Joanna Nunez was the final speaker.  Her topic, how Dads depression affects the children, was of particular interest to many in the audience.  Anger, isolation and sleep patterns came up again and Joanna stated that it is common for adults to carry the pain of Dad being angry all of the time or the feelings of being ignored when Dad isolates FullSizeRender_2himself from the family.  She gave a reminder that children not only hear what you say but they also emulate your behavior, so it is important to “…not just discuss behavior but feelings as well.”  Joanna and a dad from the audience role played different reactions children have to “Dad’s voice” and she discussed how “..a child’s reaction tells a lot about the about the parent”.  One piece of information Joanna presented that was a shock to many people is that the effects of Dad’s depression on children were not studied until 2011, studies prior to that centered around only the Mom.  While the studies with dads may be new, the fact that children can be predisposed to mental illness if mom or dad has a diagnosis is well documented.  Joanna suggested that Dads take the time to remember what is fun for them and do those activities.

So what do you do if there is a man in your life that may need some help?  Richale, Travis, and Joanna all agreed that focusing on dad’s behavior is the best way to suggest help.  Statements like “You are angry so see a therapist”, are not likely to be successful.  Instead, bring attention to constant yelling or the change in sleeping patterns,  ask what could be causing the behaviors, and suggest talking to a someone may be a good idea.   Dads are often a child’s first friend and the first person they look up to.  If you are a dad or know a dad that may be depressed reach out to them and to see if they need to talk.  Six million men are affected by depression every year so if you are one of them, rest assured you are not alone.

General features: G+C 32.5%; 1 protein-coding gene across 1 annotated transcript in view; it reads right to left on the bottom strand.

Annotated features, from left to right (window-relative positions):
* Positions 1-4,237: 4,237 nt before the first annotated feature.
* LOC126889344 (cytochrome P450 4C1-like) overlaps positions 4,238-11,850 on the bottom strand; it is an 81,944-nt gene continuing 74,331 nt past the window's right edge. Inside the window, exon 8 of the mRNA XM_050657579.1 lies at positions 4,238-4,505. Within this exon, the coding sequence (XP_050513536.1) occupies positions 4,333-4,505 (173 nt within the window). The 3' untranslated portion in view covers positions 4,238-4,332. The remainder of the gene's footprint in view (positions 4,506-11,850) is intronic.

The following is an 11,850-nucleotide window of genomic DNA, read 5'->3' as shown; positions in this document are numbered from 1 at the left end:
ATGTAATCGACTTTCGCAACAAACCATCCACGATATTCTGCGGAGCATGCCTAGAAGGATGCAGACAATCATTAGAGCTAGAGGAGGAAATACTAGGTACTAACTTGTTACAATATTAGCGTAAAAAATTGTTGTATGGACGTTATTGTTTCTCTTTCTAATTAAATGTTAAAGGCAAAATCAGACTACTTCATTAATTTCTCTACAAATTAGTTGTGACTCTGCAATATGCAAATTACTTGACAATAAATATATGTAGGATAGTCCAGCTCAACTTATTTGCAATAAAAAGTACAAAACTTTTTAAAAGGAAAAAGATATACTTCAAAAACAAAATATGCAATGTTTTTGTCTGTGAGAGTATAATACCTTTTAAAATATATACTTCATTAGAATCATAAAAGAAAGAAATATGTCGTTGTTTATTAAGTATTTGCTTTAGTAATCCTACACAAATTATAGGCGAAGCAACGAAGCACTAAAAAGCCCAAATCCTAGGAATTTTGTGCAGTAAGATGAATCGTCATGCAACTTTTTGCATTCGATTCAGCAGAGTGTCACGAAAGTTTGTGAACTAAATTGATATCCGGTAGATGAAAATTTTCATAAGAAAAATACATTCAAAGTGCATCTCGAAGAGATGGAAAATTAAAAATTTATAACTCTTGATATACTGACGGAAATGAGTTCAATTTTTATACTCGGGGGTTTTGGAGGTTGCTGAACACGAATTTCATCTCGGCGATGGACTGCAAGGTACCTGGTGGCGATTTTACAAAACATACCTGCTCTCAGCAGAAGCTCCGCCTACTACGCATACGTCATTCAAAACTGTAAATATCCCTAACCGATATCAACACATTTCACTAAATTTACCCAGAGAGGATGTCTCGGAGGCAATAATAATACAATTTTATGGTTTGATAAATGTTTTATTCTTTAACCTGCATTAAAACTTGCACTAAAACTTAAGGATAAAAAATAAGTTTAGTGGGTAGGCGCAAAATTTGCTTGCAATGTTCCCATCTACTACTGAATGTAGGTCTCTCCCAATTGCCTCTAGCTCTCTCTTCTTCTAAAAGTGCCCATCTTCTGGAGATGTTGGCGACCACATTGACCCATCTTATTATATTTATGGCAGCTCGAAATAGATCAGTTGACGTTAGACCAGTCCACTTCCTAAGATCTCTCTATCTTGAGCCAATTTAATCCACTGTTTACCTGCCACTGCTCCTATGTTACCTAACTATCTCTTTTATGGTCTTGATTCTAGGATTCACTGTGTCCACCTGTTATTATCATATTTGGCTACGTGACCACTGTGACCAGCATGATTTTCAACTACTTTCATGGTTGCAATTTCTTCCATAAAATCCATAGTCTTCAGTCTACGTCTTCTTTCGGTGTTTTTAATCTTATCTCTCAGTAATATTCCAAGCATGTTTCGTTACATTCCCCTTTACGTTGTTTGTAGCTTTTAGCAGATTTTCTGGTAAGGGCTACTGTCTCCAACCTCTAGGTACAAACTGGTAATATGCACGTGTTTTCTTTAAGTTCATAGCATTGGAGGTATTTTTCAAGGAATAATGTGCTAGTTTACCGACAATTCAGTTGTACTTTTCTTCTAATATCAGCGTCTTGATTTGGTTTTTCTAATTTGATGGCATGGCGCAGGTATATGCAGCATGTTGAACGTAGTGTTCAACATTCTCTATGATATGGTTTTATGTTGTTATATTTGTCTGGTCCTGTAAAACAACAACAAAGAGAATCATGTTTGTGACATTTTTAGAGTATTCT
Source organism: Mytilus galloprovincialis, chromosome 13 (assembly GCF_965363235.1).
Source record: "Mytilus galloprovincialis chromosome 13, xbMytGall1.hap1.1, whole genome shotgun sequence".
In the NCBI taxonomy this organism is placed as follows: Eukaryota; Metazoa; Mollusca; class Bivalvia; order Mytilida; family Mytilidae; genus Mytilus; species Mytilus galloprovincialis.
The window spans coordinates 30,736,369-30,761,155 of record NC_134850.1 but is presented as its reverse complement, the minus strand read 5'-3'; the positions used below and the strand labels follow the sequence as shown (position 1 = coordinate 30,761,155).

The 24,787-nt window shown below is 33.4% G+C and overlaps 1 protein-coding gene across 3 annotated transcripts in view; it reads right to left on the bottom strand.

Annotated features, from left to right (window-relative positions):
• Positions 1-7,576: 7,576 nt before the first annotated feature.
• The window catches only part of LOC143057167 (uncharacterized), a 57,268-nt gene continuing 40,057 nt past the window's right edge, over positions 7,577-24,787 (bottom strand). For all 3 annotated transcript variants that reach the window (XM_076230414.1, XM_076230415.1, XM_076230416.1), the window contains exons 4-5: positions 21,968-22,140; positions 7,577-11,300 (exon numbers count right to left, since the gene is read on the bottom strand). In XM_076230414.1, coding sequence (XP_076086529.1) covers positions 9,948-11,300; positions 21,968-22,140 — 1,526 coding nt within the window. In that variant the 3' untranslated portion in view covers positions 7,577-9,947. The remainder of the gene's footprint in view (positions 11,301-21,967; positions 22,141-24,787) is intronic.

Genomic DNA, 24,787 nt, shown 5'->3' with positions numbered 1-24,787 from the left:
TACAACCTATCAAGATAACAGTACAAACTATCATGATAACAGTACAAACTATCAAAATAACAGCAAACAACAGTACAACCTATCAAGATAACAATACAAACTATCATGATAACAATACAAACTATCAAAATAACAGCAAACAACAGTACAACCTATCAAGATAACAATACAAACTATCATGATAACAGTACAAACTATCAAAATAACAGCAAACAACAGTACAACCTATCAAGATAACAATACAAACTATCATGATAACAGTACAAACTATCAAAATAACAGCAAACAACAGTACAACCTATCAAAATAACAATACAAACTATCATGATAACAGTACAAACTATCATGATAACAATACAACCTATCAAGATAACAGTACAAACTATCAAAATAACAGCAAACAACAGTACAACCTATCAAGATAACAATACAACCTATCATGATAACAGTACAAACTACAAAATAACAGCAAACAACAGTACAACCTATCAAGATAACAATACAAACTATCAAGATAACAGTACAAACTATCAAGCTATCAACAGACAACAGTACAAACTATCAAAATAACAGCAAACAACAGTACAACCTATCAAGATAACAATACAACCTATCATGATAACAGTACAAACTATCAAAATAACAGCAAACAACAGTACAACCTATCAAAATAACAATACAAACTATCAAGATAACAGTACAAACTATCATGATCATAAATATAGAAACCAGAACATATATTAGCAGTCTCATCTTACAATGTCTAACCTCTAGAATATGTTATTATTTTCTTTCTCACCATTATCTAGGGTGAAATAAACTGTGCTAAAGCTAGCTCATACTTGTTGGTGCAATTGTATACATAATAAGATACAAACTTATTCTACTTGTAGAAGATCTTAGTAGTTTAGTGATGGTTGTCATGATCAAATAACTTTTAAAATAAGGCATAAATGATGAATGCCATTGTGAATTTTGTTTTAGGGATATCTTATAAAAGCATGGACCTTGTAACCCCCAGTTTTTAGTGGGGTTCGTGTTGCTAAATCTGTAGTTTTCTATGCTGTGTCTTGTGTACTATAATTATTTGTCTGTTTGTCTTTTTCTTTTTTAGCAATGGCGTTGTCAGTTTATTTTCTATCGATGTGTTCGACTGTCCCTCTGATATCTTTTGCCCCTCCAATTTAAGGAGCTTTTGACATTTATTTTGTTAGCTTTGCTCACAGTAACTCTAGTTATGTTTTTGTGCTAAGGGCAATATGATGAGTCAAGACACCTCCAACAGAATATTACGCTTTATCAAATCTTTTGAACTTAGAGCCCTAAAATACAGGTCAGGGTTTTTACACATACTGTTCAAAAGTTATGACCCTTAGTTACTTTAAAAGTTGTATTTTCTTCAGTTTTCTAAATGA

Psychology Today, your health care provider or even your primary care doctor are some places you can find a therapist in your area. Follow @SpeakAwaytheStigma on Facebook, Instagram or Twitter to find out about our next event!

“Mental Health Advocacy is my life’s work.” ~ Dr. Cindy T. Graham


Why did I choose mental health? My decision to become a psychologist began with my love for fashion design. I know, I know…the two don’t seem to go together. Well, as long as I can remember I wanted to pursue a career in the fashion industry. Since I stopped growing at 5’4” tall at 10 years old, my dream of becoming a model was ended quite early on. “If I can’t model, I can surely design.” I always had a knack for needle and thread so this made sense. Most of my doodling during my middle school years were sketches of dresses, blouses, bathing suits, skirts. At this point you are probably thinking, “Well why did you shift to psychology?” The answer is simple: Princeton University. The only thing I wanted more than going into the fashion industry was to go to Princeton University…and Princeton did not have anything remotely close to a fashion design major. Becoming a psychologist was third on my list of career choices behind being a model and a fashion designer.